We choose urgent change
Five projects ideas from the 2022 Massive Action Sydney design sprint have been selected for further development. Projects receive ongoing mentorship with Massive Change Network (MCN), along with strategic advice and support on project management, collaboration and resourcing through the ADA Innovation Hub. These projects will now commence an 18-month project development phase focused on design and implementation across 2023/2025. Projects will also receive marketing, communication and international visibility through the MAS network.
What if the media empowered us to combat climate change?
The media maps and shapes our culture. But today’s stories don’t reflect the overwhelming consensus that we’re having a negative impact on the planet.
We can create a culture of positive climate actions with simple shifts. The weather presenter could improve our understanding of the energy grid, the finance report could redefine value and what it means to be a market-leader, a cooking show could help reduce food waste, and children’s television could inspire the next generation and give their parents hope. We can inform and empower broad audiences without increasing climate anxiety.
Content innovation and shifts in language can make an exponential difference. But we need the right people in the room – an intersectional community with diverse knowledges, supporting First Nations perspectives, data-based climate science, life-centred design, economic strategy, and more. Be part of it – it’s already happening.
Project Lead: Rebecca Green
Project Manager: Carmel O'Connor
Animation and Visual Arts Specialist: Anna Tow
Digital Matte and Environment Artist: Nicole Mather
Creative Technology Specialist: Damien March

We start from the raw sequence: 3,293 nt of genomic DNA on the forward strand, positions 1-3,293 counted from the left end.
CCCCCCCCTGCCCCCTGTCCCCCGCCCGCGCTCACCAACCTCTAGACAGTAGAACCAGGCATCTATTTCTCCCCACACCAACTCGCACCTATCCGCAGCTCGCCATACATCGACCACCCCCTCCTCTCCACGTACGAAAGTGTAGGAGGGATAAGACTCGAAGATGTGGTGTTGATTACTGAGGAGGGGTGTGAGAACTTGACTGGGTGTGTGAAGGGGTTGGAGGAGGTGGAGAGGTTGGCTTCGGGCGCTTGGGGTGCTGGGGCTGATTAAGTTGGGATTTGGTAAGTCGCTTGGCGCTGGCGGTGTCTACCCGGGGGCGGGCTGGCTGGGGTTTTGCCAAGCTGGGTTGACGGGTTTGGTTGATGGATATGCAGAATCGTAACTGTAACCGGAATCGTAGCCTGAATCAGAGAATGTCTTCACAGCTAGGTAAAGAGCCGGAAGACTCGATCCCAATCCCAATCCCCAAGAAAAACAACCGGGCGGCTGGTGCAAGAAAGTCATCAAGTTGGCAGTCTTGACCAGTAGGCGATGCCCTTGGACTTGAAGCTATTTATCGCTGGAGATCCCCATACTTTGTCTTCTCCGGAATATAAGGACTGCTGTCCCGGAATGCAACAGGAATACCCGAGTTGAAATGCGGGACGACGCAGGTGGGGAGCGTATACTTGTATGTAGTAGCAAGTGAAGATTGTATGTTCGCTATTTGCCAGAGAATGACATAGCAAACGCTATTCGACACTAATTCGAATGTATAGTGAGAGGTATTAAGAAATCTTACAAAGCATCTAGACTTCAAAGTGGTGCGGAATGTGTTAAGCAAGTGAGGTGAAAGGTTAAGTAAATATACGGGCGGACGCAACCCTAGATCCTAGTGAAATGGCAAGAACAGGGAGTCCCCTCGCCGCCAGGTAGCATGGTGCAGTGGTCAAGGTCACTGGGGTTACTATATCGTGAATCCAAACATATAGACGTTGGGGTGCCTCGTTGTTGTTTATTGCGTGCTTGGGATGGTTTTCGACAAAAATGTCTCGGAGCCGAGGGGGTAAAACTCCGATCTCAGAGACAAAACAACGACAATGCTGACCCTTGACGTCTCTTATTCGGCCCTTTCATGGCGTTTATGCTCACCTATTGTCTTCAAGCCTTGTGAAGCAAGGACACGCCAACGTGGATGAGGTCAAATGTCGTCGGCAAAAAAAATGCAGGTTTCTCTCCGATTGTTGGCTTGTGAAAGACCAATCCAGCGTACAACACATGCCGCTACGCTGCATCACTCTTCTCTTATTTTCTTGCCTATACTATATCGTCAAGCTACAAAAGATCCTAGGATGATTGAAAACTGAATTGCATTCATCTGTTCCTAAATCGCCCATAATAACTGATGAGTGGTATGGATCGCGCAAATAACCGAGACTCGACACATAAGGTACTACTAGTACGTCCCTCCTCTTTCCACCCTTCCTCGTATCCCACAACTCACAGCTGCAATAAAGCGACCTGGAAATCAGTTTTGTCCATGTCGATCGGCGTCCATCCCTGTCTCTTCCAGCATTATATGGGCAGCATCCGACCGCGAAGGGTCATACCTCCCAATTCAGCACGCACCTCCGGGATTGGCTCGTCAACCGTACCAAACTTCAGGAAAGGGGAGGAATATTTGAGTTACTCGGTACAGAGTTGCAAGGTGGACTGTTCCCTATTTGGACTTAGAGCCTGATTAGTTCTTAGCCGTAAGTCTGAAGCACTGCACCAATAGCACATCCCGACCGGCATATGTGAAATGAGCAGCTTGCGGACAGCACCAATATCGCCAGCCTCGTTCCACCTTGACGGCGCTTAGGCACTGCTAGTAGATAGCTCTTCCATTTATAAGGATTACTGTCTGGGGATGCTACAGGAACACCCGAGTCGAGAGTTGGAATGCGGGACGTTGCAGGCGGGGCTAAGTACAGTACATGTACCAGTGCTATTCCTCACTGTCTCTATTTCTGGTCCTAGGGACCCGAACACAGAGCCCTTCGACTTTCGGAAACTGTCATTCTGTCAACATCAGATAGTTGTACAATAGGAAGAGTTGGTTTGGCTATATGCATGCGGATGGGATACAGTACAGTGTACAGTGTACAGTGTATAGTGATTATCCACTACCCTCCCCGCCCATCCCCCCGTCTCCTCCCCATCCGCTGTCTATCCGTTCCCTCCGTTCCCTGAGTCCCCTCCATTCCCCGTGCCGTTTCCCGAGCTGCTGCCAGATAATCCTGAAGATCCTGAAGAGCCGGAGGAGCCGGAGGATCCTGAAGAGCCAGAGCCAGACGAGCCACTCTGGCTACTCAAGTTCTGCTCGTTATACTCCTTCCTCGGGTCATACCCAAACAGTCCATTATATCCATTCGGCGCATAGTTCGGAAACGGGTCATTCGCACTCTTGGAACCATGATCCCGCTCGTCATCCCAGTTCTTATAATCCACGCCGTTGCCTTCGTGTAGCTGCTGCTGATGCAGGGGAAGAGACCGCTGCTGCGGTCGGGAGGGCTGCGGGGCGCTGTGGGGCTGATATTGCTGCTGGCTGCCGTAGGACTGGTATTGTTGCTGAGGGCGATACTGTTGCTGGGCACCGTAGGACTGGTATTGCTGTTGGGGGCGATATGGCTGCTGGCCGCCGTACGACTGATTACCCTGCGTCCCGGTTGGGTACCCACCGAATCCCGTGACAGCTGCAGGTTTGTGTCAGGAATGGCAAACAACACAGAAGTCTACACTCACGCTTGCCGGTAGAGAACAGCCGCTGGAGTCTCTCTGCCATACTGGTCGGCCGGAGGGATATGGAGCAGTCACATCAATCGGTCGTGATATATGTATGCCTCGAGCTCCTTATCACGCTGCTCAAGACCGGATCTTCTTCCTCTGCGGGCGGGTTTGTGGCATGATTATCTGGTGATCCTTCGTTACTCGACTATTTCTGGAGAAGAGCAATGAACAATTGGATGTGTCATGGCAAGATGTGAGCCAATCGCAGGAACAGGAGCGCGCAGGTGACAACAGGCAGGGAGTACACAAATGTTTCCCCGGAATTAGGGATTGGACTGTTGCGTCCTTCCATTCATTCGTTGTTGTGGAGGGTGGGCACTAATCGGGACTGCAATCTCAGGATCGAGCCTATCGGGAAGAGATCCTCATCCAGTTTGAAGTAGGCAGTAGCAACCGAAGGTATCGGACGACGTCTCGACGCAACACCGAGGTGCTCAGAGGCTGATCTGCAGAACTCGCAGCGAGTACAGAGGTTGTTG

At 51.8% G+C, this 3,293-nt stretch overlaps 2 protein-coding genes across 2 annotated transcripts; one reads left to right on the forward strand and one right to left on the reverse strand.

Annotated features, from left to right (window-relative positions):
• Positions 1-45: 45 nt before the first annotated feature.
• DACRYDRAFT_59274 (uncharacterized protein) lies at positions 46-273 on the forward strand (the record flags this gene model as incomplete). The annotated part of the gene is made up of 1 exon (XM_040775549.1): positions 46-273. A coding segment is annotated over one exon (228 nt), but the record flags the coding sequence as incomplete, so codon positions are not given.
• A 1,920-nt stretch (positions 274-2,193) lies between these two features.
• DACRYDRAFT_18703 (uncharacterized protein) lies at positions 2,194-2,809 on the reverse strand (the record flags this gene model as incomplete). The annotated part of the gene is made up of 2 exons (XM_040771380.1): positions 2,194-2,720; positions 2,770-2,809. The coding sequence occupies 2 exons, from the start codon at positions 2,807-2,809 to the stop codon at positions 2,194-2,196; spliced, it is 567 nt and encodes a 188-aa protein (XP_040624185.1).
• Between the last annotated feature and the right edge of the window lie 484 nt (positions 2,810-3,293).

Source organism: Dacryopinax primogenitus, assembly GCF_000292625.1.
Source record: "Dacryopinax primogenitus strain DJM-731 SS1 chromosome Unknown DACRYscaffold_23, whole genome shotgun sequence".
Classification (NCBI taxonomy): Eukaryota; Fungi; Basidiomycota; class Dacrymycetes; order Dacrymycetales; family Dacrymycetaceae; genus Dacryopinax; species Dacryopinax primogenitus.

Art & Design Student Collaborator: Sarah Lui
What if you changed your mindset from what you can get to what you can give?
First Nations knowledge systems recognise all things are of and from the land. We exist in a reciprocal relationship with Country, and we have a responsibility to give back to it. However, western cultural agencies and institutions rarely hold space for this.
By engaging in and reflecting on reciprocity, we can become a part of an irresistible collaborative responsibility to care for and honour the land. Giving back, connecting and caring for Country allows us to demonstrate real action towards climate change together with First Nations communities and all life within and across stolen and unceded land in Australia.
Caring for Country leave is proactive and preventative climate action. Access a new category of leave that enables you to give back to Country through culturally and environmentally appropriate activities locally and across Australia.
Project Co-Lead: Sara Padgett Kjaersgaard
Project Indigenous Co-Lead: TBC
Project Manager: Tessa Carnegie
What if we shifted common sense to support more restorative ways of being?
Many people in Western/ised and/or industrial/ised settings are potentially very empowered yet feel incapable of contributing to broader socio-environmental solutions.